Visiting the Windy City during the frigid month of January may not sound appealing at first, only to moments later turn it exactly into what you needed.
Cold, yes! On the other side, no lines, no overpriced hotels and flights, no crowds and somehow no noisy. The city was considerably empty. Wondering around, the only sound we would constantly hear was the train passing above our heads. All that calmness made it all worth it despite the unwelcoming weather. In fact, the weather was the least of our worries during our trip to Chicago.
My sister was in town from Brazil, what pushed us to make the trip regardless the cold before she would go back. In fact, let me say that she was the most excited for Chicago, especially because of the low temperatures we were going to face. Clearly, being from Brazil has no influence on her weather preferences. The reasons why choosing Chicago among many other warmer destinations were my sister’s desire for cold and a couple of good reviews from friends. Oh, I almost forgot, food also had a vote.
The dark clouds above the grayish landscape seemed a perfect match. The brave ones who would dare to leave the coziness from home seemed to follow the trend, wearing the same palette of colors than their surroundings. Walking around, the only sparkly sign would be the flashy lights from The Chicago Theater or my sister’s fluffy pink coat. I believe she was one of the few really embracing those conditions.
I am not going to lie, I am a pizza lover, so you already know what I was after. Although reading that the famous deep-dish pizza has been overrated, I still was determined to have it. We picked one out of the many places that offer it based on location and some decent Google reviews. We opted for Gino’s East South Loop. Cozy, small, calm. There was no reason not to like it and the food certainly did not disappoint. We ordered the famous Chicago deep-dish style pizza, loaded with meats, mushrooms and cheese and paired with a delightful caprese salad and a local draft beer. Feeling a little bloated, however happy and satisfied, we walked back towards our hotel once there was nothing else we wanted to do more than lay out and call it a day.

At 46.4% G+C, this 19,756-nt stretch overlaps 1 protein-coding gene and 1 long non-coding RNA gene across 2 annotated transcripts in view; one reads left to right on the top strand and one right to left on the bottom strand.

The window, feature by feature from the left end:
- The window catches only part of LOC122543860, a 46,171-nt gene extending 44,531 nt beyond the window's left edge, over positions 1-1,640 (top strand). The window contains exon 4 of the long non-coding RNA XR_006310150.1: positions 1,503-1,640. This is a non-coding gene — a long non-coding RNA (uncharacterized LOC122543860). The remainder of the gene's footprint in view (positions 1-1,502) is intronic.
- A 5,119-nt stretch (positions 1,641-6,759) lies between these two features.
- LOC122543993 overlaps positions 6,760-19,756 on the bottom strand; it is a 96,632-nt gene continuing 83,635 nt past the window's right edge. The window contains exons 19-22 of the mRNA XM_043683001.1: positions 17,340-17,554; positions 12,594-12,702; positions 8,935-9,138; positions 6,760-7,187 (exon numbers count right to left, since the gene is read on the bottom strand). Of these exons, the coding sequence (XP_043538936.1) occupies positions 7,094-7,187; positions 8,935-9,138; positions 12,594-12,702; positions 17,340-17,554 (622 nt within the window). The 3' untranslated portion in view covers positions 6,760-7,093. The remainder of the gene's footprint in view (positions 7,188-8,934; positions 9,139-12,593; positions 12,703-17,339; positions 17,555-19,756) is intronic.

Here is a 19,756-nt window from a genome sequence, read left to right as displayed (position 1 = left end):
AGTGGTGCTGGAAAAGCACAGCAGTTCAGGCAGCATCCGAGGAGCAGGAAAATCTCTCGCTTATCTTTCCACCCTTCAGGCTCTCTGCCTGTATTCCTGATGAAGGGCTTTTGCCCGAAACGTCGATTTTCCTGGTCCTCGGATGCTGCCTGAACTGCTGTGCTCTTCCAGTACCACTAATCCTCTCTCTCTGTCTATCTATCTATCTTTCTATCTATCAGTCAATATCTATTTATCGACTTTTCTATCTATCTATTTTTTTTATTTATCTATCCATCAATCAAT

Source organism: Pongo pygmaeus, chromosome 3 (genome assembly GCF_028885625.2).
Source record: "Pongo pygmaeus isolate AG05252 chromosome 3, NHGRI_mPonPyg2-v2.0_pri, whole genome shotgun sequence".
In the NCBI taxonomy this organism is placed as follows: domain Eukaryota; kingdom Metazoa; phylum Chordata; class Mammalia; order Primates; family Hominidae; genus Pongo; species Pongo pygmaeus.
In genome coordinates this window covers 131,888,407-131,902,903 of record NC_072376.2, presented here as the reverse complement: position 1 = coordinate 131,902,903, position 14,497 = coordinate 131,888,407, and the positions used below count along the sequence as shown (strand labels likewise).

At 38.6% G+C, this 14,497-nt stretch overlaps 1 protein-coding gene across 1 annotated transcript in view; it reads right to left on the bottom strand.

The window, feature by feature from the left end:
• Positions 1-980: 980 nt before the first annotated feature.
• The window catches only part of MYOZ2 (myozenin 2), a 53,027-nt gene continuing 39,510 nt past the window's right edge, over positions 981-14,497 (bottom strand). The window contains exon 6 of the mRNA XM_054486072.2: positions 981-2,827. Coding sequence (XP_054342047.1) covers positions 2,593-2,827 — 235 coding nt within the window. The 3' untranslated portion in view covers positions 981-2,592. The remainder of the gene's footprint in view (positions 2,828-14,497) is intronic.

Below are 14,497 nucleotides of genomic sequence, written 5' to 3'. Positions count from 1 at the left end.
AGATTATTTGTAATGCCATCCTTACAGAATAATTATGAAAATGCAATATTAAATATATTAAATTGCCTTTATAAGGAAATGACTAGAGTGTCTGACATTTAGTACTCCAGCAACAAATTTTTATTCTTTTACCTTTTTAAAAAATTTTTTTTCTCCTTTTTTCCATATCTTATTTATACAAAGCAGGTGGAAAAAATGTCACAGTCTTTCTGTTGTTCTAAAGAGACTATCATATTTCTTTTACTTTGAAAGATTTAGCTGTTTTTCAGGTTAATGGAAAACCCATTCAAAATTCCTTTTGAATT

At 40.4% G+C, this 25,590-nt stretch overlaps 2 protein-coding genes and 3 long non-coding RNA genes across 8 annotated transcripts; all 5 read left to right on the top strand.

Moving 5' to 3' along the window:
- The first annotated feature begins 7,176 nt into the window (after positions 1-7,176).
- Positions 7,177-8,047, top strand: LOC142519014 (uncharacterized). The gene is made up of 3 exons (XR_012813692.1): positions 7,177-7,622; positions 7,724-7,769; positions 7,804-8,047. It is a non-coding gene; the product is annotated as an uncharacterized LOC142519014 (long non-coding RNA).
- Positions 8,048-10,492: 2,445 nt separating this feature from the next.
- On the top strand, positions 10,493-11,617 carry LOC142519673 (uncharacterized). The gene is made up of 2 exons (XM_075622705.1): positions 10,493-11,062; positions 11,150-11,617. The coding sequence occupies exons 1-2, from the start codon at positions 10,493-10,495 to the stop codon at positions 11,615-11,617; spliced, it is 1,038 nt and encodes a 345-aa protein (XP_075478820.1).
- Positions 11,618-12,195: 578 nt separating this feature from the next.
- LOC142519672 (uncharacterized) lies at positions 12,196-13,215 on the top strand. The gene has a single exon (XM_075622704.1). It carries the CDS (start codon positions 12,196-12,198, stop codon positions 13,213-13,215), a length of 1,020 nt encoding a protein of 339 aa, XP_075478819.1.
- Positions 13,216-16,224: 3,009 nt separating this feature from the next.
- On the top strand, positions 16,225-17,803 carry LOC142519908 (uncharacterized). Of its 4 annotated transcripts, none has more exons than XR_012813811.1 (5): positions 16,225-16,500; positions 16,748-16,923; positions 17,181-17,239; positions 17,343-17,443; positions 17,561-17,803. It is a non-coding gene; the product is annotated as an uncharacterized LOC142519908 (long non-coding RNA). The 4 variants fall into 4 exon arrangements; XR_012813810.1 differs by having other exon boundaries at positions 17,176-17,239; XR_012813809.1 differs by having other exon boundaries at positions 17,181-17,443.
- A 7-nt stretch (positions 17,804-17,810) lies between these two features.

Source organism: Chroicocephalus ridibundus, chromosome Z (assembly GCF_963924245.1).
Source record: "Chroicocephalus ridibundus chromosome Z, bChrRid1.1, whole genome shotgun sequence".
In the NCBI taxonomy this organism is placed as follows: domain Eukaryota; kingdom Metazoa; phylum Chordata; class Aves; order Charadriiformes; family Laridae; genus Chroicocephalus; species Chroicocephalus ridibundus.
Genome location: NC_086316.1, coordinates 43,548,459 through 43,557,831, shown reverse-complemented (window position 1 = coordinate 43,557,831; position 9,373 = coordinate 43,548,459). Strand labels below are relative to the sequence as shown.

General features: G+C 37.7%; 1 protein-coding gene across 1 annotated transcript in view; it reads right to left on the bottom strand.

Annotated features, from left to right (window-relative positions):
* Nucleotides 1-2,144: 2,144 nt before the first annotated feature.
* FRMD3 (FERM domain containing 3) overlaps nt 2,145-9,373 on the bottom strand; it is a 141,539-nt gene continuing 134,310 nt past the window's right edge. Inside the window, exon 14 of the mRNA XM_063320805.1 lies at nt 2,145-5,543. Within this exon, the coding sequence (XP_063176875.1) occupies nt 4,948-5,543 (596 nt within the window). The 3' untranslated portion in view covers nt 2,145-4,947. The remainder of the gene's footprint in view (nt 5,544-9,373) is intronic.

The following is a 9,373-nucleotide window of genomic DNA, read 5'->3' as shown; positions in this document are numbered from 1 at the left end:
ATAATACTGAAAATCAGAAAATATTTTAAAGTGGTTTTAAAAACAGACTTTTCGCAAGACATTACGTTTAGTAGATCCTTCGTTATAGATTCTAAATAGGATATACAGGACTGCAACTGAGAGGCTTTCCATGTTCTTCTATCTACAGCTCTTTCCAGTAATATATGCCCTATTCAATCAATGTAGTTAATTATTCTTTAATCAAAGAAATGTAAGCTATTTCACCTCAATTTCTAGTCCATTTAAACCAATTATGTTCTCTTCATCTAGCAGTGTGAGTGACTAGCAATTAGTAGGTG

Our food experience around the city included pastries and cupcakes, from two adorable places called Goddess and the Baker and Molly’s Cupcakes, and of course lots of coffee. A complete brunch from Wildberry Pancakes and some bar food from Miller’s Pub were also part of the trip.
I would say the peak of visiting big cities on low season might be the photographs. As first-time visitors in Chicago, we wanted to take as many great memorable pictures as possible and we sure did. As I mentioned before, there were no crowds of people around. That meant no strangers standing between you and the monuments. That meant no photobombs. That meant pictures at The Millennium Park where you can easily spot The Bean standing majestically behind you. Unfortunately, the weather didn’t allow us the experience the view from the top of the Skydeck, where all we could see in front of us was a thick white sheet. At least we got a panoramic view on board of the Navy Pier Ferris Wheel to compensate.
Overall, Chicago felt very practical, from the moment we arrived and took the Blue Line all the way to downtown until the moment we left. We stayed by The Millennium Park, what was indeed very convenient. All the attractions were reachable by foot, from the Riverwalk to the Pier. However, let me mention that we both are walkers. Walking 30 minutes may sound a lot to you but it isn’t for us. As a bonus, we save money on transportation and get to see more of the city.
Our three days in Chicago were filled with walking, food, coffee and photographs. On our last day we got lucky enough to see the snow. Not that I was super excited for it, however it was my sister’s first snow, what made it even more special. I guess it doesn’t matter what time of the year you go to Chicago, it will always have something to offer you.
The bonus of going on off-season was that we got to see more of the city as it is. Mostly locals rushing around, going to work and having a drink after. You don’t hear your native language everywhere you go, in fact, I don’t record hearing Portuguese at all. Chicago during the summer, I assume, is packed, more vibrant, louder. In the winter, it doesn’t mean the city is any less interesting, although it feels serious, more reserved. Those characteristics, matching my own personality, meant that there was no better time for myself to meet and greet the Windy City.